As the APEC summit in Vietnam draws to a close, Prime Minister Helen Clark is claiming victory after persuading leaders to recognise the issue of climate change in their official closing statement.
The world's largest economies, including the United States and Japan are represented at the 21-nation forum, as well major power brokers such as China and Russia.
But Clark is claiming influence, despite climate change not being officially on the summit's agenda.
"We have been successful in negotiating into the leaders' communique a reference to climate change off the back of the energy issues," she says.
Now, when Australia hosts the summit in 2007, energy ministers from the APEC economies are required to report back on exactly what they are doing to reduce carbon emissions.
APEC's trade goals have also had encouraging words from the US about an APEC-wide free trade agreement.
"We are working with our APEC partners and with you in the business community to promote regional economic integration including the possibility of a free trade area of the Asia Pacific," says US Secretary of State Condoleezza Rice.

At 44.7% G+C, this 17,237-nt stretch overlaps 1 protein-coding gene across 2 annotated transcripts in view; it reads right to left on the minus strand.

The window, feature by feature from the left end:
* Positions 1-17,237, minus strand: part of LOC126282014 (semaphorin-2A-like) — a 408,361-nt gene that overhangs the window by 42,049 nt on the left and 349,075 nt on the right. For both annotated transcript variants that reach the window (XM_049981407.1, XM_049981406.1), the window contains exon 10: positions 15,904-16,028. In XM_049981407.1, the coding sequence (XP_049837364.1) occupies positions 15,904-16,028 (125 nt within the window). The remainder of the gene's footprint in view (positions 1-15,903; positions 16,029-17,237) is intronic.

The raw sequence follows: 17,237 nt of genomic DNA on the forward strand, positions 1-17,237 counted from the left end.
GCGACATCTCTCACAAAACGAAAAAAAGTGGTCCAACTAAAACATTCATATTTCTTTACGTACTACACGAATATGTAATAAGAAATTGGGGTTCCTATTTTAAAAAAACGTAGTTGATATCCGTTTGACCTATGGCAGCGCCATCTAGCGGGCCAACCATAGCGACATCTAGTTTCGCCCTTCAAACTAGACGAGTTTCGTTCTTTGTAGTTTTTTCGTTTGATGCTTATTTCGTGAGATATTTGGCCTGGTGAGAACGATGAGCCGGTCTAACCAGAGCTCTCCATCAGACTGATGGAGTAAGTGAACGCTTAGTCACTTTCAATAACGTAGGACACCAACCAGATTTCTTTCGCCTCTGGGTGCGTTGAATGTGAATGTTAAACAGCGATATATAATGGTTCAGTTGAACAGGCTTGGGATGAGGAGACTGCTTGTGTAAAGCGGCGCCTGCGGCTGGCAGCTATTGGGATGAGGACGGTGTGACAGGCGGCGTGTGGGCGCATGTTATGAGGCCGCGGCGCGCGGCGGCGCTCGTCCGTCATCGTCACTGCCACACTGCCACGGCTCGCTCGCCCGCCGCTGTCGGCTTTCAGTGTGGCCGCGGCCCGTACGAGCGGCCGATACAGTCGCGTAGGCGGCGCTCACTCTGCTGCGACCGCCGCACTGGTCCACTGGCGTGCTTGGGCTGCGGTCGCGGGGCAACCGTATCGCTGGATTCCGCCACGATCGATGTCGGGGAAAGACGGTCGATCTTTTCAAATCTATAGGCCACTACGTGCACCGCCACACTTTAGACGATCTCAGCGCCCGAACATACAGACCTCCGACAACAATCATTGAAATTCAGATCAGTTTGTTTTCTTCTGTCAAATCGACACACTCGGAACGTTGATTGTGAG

But Clark is warning that this won't happen any time soon.
"You've got a lot of less developed economies sitting around the APEC table and in a sense you travel at the pace of the slowest, but there's no doubt it would be significant," she says.
There is, however, good news for New Zealand's agricultural sector after leaders said they were ready to make deeper cuts to farm subsidies.
Disputes over farm subsidies have stymied the Doha round of
World Trade Organisation (WTO) talks in July and it is hoped the
breakthrough at APEC will help breathe life into global trade